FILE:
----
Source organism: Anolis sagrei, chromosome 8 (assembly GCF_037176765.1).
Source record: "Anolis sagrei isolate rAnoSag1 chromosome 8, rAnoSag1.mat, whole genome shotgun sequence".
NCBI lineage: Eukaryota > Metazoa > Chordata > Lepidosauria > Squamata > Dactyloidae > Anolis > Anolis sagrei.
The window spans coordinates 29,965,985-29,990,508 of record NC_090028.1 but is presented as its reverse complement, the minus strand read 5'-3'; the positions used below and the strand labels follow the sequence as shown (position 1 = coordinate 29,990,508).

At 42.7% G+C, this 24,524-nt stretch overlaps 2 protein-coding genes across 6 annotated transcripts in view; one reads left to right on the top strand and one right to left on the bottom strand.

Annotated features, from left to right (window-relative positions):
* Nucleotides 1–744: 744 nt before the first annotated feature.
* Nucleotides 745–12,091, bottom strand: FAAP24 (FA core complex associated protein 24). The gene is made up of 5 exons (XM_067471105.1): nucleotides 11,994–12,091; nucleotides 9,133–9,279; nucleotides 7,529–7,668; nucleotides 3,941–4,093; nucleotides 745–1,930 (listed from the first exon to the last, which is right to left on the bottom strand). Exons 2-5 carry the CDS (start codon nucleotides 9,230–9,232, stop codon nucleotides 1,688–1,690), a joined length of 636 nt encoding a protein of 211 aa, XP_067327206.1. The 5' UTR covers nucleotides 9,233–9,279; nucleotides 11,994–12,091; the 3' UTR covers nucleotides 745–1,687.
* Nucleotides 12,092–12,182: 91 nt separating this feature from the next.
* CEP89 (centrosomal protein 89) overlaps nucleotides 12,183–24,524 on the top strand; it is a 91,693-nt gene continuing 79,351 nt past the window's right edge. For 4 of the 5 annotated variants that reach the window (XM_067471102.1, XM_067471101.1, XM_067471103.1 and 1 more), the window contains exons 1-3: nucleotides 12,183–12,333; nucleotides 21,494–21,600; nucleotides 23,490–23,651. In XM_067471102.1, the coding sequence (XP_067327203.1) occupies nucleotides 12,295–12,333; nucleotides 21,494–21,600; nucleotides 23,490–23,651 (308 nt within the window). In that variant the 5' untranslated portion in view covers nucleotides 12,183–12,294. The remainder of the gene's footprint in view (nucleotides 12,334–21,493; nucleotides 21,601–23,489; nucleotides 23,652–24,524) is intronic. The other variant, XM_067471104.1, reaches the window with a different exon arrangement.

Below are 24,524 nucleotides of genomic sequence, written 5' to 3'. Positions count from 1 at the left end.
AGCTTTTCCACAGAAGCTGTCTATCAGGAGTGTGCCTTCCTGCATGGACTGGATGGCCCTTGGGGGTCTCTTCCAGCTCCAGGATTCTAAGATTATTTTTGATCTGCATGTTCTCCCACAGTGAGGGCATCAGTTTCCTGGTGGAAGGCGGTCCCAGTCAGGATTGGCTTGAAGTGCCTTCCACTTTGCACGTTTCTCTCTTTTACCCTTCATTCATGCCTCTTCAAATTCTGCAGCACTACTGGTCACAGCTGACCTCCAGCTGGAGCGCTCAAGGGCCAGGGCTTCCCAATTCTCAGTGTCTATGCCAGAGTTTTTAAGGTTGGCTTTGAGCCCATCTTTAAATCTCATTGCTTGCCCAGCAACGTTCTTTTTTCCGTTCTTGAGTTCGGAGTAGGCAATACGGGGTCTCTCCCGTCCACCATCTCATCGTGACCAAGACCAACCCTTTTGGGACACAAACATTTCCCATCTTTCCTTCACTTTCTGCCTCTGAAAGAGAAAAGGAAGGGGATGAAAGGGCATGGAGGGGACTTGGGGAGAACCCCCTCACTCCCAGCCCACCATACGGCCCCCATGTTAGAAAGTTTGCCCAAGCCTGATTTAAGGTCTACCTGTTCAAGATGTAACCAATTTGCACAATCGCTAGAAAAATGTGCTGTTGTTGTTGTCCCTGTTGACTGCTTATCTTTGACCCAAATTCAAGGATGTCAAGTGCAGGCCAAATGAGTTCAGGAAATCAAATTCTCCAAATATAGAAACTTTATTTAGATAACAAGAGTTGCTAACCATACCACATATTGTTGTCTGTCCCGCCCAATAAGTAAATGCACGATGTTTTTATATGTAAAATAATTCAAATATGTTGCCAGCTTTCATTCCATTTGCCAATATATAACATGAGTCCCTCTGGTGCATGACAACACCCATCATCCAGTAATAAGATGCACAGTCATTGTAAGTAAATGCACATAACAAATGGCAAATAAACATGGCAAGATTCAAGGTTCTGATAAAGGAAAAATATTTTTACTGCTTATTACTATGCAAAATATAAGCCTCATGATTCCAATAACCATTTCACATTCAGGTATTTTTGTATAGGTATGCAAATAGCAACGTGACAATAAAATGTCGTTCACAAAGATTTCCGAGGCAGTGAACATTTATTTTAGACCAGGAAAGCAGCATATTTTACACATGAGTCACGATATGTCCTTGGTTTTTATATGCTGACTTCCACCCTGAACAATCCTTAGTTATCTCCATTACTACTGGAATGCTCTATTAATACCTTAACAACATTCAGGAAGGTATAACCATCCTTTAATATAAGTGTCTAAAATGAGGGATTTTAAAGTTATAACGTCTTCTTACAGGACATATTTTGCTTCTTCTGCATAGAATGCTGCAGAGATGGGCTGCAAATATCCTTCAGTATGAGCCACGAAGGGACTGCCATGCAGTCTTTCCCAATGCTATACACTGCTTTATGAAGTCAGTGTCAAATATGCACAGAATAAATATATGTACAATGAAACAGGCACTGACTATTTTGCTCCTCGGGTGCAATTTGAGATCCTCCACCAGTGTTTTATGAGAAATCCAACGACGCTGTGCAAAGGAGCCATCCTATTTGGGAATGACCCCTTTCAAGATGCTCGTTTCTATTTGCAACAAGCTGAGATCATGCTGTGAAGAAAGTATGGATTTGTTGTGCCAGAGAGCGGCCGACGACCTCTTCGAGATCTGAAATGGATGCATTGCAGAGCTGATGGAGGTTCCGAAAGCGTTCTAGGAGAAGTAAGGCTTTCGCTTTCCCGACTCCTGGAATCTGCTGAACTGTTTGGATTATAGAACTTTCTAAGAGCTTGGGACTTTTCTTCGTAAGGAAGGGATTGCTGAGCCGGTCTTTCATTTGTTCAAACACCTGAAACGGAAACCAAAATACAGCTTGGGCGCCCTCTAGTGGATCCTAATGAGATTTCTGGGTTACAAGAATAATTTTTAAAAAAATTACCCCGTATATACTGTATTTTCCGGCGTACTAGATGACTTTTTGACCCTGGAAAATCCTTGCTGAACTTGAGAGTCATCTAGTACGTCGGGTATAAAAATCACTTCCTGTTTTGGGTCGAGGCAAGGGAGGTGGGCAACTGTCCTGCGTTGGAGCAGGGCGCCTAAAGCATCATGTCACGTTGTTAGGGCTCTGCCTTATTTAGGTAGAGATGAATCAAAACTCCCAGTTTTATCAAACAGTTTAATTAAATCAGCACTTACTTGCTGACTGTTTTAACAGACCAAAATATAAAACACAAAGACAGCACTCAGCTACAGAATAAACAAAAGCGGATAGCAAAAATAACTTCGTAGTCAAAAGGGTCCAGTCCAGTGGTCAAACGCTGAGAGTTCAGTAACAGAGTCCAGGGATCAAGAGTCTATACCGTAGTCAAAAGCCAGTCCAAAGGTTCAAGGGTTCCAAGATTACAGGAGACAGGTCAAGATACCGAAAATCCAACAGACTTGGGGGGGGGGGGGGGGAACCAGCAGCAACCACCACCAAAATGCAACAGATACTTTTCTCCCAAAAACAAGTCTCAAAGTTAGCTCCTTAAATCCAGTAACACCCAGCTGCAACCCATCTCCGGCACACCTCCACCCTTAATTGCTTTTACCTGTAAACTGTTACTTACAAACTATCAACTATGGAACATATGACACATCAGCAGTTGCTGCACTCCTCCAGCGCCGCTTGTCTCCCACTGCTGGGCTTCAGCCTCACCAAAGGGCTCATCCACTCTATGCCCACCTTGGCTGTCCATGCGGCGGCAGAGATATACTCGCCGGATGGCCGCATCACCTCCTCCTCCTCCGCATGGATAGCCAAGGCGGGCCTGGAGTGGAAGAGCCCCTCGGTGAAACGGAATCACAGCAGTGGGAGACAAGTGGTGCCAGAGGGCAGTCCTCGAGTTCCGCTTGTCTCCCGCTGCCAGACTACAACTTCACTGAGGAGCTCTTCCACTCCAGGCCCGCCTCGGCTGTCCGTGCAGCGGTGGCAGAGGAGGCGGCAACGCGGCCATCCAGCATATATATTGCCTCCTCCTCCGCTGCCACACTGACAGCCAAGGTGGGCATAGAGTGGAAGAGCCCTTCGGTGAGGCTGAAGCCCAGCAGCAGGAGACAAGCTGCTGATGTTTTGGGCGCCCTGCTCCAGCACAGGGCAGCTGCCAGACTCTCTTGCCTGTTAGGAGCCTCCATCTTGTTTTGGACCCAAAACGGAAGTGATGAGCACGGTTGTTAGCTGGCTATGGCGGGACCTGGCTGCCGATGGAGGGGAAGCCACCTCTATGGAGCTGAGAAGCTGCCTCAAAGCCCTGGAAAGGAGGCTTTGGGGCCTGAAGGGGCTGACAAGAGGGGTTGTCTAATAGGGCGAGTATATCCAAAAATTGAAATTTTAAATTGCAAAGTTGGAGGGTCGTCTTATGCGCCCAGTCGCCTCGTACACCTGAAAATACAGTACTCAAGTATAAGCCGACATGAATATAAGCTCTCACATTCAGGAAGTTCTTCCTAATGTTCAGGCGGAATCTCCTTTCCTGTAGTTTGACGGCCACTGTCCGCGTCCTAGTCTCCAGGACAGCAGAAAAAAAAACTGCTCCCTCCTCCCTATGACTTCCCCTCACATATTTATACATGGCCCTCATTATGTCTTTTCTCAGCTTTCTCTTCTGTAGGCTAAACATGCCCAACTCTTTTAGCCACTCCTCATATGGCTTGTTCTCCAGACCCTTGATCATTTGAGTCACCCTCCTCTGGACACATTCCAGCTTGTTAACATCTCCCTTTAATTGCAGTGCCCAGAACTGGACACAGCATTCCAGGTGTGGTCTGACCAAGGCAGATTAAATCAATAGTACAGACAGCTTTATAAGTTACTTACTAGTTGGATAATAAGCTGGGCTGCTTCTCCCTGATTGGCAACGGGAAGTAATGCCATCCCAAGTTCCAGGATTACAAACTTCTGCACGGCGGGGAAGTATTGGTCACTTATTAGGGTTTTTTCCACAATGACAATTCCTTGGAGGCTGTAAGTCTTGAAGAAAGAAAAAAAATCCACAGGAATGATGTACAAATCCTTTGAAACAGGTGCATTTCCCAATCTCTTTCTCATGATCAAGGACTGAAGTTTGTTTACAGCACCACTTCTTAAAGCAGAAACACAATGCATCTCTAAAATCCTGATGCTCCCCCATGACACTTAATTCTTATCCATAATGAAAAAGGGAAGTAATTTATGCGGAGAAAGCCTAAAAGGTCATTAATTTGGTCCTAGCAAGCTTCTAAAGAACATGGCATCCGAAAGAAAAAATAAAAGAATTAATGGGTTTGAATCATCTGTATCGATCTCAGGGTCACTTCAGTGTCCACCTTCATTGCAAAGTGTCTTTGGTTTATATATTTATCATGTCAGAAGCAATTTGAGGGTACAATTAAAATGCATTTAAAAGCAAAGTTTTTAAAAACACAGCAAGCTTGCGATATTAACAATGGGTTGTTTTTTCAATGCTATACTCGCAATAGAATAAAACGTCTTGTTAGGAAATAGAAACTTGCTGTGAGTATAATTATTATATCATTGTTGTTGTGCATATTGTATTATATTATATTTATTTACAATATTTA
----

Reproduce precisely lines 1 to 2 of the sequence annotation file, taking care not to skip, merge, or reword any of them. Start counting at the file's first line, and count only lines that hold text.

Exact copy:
Source organism: Anolis sagrei, chromosome 8 (assembly GCF_037176765.1).
Source record: "Anolis sagrei isolate rAnoSag1 chromosome 8, rAnoSag1.mat, whole genome shotgun sequence".